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Sprint Corporation Message Board

  • elwood_calif elwood_calif Sep 22, 2009 11:33 PM Flag

    Why the buy-out target is Sprint...

    Message is from oceanfront4me...forced to use a friend's i.d. because I keep getting a 999 error message:

    One more time...for the new investors evaluating Spring stock... sure to click on the link at the end of this post to read a more complete analysis that takes into account the September 4th call options activity, etc.

    Here we go...

    The fastest growing market in cellular phone service is the pepaid (as opposed to contract/post-paid) customers. And Yes, I realize the profit margin per customer is less for prepaid as opposed to contract customers...but the fact that the prepaid market is exploding while the total pool of contract customers is contracting...makes for the imperative that the companies below:

    (who currently compete against each other for PREPAID customers and are known for being PREPAID cellular phone service providers)

    1. grab as much of the pre-paid market as possible. (market share)

    2. cut their cost per customer and accordingly increase their margin.

    The 5 companies fighting for a larger share of the prepaid pie are Boost Mobile(owned by Sprint), Virgin Mobile, (recently acquired by Sprint), T-Mobile (Deutsche Telekoms U.S. subsidiary), Metro PCS, and Leap Wireless.

    On July 29th, 2009, Sprint announced that it was buying Virgin Mobil. (BTW...a class action law suit was filed by Virgin shareholders against the Virgin Board of Directors...alleging that Sprint got too good of a deal...i.e.--did not pay enough. :)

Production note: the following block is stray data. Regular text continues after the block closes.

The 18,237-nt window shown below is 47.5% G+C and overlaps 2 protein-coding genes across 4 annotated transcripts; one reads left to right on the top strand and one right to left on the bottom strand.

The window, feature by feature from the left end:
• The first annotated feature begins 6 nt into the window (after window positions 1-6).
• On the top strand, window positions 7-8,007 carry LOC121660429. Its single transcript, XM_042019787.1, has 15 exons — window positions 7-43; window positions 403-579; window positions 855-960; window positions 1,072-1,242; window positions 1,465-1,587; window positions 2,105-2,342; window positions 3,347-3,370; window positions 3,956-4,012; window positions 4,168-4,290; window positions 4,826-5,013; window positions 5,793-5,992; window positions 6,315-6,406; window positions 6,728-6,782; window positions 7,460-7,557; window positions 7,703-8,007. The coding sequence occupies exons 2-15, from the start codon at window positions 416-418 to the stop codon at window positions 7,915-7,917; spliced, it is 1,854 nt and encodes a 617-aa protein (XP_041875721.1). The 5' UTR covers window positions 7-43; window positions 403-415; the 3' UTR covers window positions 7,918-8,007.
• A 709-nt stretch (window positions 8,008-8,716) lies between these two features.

Why did Sprint buy Virgin Mobile, a PREPAID cellular service provider?

    See #1 above...the fastest growing market is Prepaids...Virgin is an iconic brand...Sprint wants a larger share of the prepaid market...which is GROWING, as contract customers "defect".

    And see #2 above...the combination will allow Sprint to cut their cost per prepaid customer and accordingly increase their profit per prepaid customer...or put another way... it will lead to a higher profit margin on their prepaid business as opposed to the profit margins of Leap Wireless, Metro Pcs, and T-Mobile.

    Yes...the profit per customer is less on prepaids than contract plans...but read the 1st paragraph...if it's the fastest growing market (driven by cost conscious consumers or the desire not to be tied to a contract), and the purchase of Virgin Mobile allows Sprint to attract more of that migration from contract to prepaid as well as lower their cost per prepaid customer. (economies of scale)

    Continued at next post...

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    • Hmmm! Interesting concept: "using my friend's ID as I can't post using mine" - like a Nigerian scam artist, eh?

      AND - using other Board members who've posted on this forum as, "authoritative sources" - but, of course, only when they agreed with you!

      AND - citing blogs that spout such misinformation as, "T-Mobile's customer based is primarily PREpay..." as proof of your contention that Virgin and Boost're going to save Sprint...